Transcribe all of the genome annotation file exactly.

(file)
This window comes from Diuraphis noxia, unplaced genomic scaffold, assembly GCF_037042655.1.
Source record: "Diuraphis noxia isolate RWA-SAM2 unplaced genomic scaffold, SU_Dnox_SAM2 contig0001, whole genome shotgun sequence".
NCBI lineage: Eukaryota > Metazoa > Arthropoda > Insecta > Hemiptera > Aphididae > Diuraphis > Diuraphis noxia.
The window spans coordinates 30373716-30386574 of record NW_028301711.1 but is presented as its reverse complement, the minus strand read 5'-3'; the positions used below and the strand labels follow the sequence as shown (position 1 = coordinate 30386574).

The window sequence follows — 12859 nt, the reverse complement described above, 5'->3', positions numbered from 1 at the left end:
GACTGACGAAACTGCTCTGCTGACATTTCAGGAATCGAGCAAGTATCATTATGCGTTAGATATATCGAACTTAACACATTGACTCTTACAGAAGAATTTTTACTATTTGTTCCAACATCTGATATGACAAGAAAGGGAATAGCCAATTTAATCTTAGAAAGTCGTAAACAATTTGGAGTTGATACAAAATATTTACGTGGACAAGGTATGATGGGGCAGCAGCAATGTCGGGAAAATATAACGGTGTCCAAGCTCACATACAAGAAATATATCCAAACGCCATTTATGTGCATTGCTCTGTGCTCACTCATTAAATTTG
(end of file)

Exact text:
This window comes from Diuraphis noxia, unplaced genomic scaffold, assembly GCF_037042655.1.
Source record: "Diuraphis noxia isolate RWA-SAM2 unplaced genomic scaffold, SU_Dnox_SAM2 contig0001, whole genome shotgun sequence".
NCBI lineage: Eukaryota > Metazoa > Arthropoda > Insecta > Hemiptera > Aphididae > Diuraphis > Diuraphis noxia.
The window spans coordinates 30373716-30386574 of record NW_028301711.1 but is presented as its reverse complement, the minus strand read 5'-3'; the positions used below and the strand labels follow the sequence as shown (position 1 = coordinate 30386574).

The window sequence follows — 12859 nt, the reverse complement described above, 5'->3', positions numbered from 1 at the left end:
GACTGACGAAACTGCTCTGCTGACATTTCAGGAATCGAGCAAGTATCATTATGCGTTAGATATATCGAACTTAACACATTGACTCTTACAGAAGAATTTTTACTATTTGTTCCAACATCTGATATGACAAGAAAGGGAATAGCCAATTTAATCTTAGAAAGTCGTAAACAATTTGGAGTTGATACAAAATATTTACGTGGACAAGGTATGATGGGGCAGCAGCAATGTCGGGAAAATATAACGGTGTCCAAGCTCACATACAAGAAATATATCCAAACGCCATTTATGTGCATTGCTCTGTGCTCACTCATTAAATTTG